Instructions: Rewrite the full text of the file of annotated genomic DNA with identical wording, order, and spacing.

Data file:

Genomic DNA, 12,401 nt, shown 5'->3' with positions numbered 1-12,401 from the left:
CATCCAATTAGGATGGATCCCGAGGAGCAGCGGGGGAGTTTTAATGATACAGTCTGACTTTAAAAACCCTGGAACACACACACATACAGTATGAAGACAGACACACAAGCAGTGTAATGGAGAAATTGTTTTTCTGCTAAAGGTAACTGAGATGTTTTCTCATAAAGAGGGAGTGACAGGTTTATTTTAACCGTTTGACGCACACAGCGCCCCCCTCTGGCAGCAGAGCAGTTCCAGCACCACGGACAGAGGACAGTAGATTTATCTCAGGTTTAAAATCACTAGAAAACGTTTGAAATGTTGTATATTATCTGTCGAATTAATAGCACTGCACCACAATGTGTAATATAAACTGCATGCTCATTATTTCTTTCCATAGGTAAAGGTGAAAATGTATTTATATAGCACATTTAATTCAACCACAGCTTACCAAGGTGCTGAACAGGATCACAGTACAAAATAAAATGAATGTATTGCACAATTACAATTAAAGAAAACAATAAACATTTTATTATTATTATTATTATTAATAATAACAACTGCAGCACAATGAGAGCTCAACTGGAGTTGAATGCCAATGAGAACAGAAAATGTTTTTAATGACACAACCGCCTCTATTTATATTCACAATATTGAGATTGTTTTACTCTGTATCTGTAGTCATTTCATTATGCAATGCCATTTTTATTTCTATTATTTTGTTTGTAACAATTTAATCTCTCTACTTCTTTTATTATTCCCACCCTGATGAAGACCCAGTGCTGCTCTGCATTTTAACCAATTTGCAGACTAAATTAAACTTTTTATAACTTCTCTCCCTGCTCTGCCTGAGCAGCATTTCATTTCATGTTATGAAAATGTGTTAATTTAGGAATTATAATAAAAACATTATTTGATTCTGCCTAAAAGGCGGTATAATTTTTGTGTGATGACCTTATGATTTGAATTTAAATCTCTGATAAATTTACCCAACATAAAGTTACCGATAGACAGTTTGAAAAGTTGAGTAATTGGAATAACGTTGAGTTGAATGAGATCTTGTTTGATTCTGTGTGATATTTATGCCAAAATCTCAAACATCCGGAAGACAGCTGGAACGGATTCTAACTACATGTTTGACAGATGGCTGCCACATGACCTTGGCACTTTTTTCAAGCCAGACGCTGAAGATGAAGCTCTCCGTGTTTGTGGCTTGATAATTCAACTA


Genomic DNA, 12,401 nt, shown 5'->3' with positions numbered 1-12,401 from the left:
CATCCAATTAGGATGGATCCCGAGGAGCAGCGGGGGAGTTTTAATGATACAGTCTGACTTTAAAAACCCTGGAACACACACACATACAGTATGAAGACAGACACACAAGCAGTGTAATGGAGAAATTGTTTTTCTGCTAAAGGTAACTGAGATGTTTTCTCATAAAGAGGGAGTGACAGGTTTATTTTAACCGTTTGACGCACACAGCGCCCCCCTCTGGCAGCAGAGCAGTTCCAGCACCACGGACAGAGGACAGTAGATTTATCTCAGGTTTAAAATCACTAGAAAACGTTTGAAATGTTGTATATTATCTGTCGAATTAATAGCACTGCACCACAATGTGTAATATAAACTGCATGCTCATTATTTCTTTCCATAGGTAAAGGTGAAAATGTATTTATATAGCACATTTAATTCAACCACAGCTTACCAAGGTGCTGAACAGGATCACAGTACAAAATAAAATGAATGTATTGCACAATTACAATTAAAGAAAACAATAAACATTTTATTATTATTATTATTATTAATAATAACAACTGCAGCACAATGAGAGCTCAACTGGAGTTGAATGCCAATGAGAACAGAAAATGTTTTTAATGACACAACCGCCTCTATTTATATTCACAATATTGAGATTGTTTTACTCTGTATCTGTAGTCATTTCATTATGCAATGCCATTTTTATTTCTATTATTTTGTTTGTAACAATTTAATCTCTCTACTTCTTTTATTATTCCCACCCTGATGAAGACCCAGTGCTGCTCTGCATTTTAACCAATTTGCAGACTAAATTAAACTTTTTATAACTTCTCTCCCTGCTCTGCCTGAGCAGCATTTCATTTCATGTTATGAAAATGTGTTAATTTAGGAATTATAATAAAAACATTATTTGATTCTGCCTAAAAGGCGGTATAATTTTTGTGTGATGACCTTATGATTTGAATTTAAATCTCTGATAAATTTACCCAACATAAAGTTACCGATAGACAGTTTGAAAAGTTGAGTAATTGGAATAACGTTGAGTTGAATGAGATCTTGTTTGATTCTGTGTGATATTTATGCCAAAATCTCAAACATCCGGAAGACAGCTGGAACGGATTCTAACTACATGTTTGACAGATGGCTGCCACATGACCTTGGCACTTTTTTCAAGCCAGACGCTGAAGATGAAGCTCTCCGTGTTTGTGGCTTGATAATTCAACTA